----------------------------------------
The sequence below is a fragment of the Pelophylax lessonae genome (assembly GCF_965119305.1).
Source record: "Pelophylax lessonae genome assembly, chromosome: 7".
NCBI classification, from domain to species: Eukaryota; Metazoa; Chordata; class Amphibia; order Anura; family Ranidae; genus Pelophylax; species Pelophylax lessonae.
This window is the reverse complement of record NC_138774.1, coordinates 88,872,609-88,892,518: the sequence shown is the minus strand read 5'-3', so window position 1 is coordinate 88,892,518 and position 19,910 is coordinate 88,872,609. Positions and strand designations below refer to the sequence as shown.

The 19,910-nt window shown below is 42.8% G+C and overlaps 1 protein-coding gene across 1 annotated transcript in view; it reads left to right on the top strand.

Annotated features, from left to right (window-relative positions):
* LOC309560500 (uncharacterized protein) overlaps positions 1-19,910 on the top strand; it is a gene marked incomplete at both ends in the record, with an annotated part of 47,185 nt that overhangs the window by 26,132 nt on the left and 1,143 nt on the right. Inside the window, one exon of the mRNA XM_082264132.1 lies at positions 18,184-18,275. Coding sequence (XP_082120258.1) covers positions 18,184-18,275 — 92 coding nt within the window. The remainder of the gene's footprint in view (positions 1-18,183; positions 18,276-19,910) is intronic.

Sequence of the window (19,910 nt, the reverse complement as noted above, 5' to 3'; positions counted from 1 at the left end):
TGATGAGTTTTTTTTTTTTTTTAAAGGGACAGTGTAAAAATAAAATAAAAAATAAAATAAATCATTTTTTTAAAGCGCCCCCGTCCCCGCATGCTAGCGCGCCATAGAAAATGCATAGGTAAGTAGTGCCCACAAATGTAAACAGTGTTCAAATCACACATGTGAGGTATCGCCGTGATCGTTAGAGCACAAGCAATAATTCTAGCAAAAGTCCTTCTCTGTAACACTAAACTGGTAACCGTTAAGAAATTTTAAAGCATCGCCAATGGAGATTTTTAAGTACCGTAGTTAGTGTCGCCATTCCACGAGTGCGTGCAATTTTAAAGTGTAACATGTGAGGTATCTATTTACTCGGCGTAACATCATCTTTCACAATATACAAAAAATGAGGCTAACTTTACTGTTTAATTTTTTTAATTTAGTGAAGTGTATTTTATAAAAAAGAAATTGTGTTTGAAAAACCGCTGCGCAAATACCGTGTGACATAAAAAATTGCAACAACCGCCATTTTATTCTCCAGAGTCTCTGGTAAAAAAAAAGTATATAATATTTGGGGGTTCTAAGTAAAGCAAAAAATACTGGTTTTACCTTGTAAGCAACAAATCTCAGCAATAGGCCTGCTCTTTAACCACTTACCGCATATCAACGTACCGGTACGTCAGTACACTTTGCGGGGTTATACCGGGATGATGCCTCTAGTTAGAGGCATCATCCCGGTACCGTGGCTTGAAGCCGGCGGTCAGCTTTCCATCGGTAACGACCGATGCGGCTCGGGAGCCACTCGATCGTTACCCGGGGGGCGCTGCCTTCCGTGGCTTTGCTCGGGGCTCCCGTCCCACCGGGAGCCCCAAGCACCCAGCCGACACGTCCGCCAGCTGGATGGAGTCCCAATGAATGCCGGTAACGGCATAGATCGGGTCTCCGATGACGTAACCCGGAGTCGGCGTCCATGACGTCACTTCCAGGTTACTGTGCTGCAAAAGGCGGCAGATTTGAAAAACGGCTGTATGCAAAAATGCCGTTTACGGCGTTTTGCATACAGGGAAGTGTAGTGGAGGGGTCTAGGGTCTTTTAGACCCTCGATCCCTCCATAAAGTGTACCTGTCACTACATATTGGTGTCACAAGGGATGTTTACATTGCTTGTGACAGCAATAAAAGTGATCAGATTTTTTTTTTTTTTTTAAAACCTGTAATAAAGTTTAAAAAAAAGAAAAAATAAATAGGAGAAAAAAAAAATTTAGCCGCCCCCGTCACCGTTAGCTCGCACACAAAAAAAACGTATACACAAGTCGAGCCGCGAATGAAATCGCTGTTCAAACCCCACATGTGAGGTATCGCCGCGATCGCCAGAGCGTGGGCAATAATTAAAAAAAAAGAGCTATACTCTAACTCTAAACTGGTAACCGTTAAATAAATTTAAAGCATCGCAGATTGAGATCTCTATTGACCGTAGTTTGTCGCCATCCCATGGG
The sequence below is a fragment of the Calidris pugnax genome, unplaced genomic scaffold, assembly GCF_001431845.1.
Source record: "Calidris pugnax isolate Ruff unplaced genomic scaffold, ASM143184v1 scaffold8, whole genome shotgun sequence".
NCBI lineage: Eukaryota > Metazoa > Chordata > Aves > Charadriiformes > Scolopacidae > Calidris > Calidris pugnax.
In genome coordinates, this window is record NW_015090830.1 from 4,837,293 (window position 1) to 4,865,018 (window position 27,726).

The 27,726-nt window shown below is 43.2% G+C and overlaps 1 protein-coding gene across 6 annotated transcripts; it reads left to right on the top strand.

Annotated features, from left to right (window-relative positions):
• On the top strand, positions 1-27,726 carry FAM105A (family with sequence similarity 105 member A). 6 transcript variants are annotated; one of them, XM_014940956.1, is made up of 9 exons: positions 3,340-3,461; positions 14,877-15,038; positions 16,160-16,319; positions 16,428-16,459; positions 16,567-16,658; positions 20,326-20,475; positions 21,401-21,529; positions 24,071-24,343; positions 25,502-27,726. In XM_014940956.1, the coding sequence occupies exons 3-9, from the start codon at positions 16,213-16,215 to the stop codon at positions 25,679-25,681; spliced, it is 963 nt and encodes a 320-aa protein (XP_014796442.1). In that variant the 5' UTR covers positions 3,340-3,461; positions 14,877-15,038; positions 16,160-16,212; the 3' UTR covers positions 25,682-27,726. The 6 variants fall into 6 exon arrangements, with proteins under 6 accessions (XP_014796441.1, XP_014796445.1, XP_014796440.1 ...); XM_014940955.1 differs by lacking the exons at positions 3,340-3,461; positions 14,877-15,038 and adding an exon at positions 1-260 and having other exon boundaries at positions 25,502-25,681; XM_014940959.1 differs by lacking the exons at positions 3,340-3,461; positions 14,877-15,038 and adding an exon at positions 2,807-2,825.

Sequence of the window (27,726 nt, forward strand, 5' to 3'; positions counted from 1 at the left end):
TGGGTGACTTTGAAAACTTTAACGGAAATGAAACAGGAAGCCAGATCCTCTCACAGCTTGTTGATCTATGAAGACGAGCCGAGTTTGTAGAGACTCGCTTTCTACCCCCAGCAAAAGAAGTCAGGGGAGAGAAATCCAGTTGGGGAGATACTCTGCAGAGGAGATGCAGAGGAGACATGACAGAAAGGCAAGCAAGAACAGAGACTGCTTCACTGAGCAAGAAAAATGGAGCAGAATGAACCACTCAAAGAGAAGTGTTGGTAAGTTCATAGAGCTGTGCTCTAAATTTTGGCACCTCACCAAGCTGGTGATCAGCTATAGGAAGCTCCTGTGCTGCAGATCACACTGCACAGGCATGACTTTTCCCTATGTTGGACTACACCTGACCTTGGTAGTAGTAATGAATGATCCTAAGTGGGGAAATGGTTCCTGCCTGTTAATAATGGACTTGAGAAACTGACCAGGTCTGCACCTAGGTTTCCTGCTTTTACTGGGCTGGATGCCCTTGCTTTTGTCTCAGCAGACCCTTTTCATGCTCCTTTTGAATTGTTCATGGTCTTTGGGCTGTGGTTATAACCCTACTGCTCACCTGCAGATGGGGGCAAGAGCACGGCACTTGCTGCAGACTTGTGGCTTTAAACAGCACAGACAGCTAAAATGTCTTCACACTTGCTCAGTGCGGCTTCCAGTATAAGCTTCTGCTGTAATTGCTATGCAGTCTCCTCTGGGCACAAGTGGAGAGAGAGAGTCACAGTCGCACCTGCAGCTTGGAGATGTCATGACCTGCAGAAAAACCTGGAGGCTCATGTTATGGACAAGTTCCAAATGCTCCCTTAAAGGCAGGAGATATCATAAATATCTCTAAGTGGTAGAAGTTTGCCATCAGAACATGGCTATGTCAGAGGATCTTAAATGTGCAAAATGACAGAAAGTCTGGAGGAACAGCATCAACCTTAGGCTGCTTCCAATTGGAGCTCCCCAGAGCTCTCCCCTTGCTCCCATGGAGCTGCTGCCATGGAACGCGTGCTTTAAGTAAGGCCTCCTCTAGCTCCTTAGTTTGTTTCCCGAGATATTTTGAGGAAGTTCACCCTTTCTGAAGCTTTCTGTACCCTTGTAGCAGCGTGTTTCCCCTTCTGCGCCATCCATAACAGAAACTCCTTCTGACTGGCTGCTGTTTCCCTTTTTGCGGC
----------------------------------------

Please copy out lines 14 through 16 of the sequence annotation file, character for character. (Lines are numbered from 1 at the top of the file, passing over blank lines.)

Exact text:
The 27,726-nt window shown below is 43.2% G+C and overlaps 1 protein-coding gene across 6 annotated transcripts; it reads left to right on the top strand.

Annotated features, from left to right (window-relative positions):
• On the top strand, positions 1-27,726 carry FAM105A (family with sequence similarity 105 member A). 6 transcript variants are annotated; one of them, XM_014940956.1, is made up of 9 exons: positions 3,340-3,461; positions 14,877-15,038; positions 16,160-16,319; positions 16,428-16,459; positions 16,567-16,658; positions 20,326-20,475; positions 21,401-21,529; positions 24,071-24,343; positions 25,502-27,726. In XM_014940956.1, the coding sequence occupies exons 3-9, from the start codon at positions 16,213-16,215 to the stop codon at positions 25,679-25,681; spliced, it is 963 nt and encodes a 320-aa protein (XP_014796442.1). In that variant the 5' UTR covers positions 3,340-3,461; positions 14,877-15,038; positions 16,160-16,212; the 3' UTR covers positions 25,682-27,726. The 6 variants fall into 6 exon arrangements, with proteins under 6 accessions (XP_014796441.1, XP_014796445.1, XP_014796440.1 ...); XM_014940955.1 differs by lacking the exons at positions 3,340-3,461; positions 14,877-15,038 and adding an exon at positions 1-260 and having other exon boundaries at positions 25,502-25,681; XM_014940959.1 differs by lacking the exons at positions 3,340-3,461; positions 14,877-15,038 and adding an exon at positions 2,807-2,825.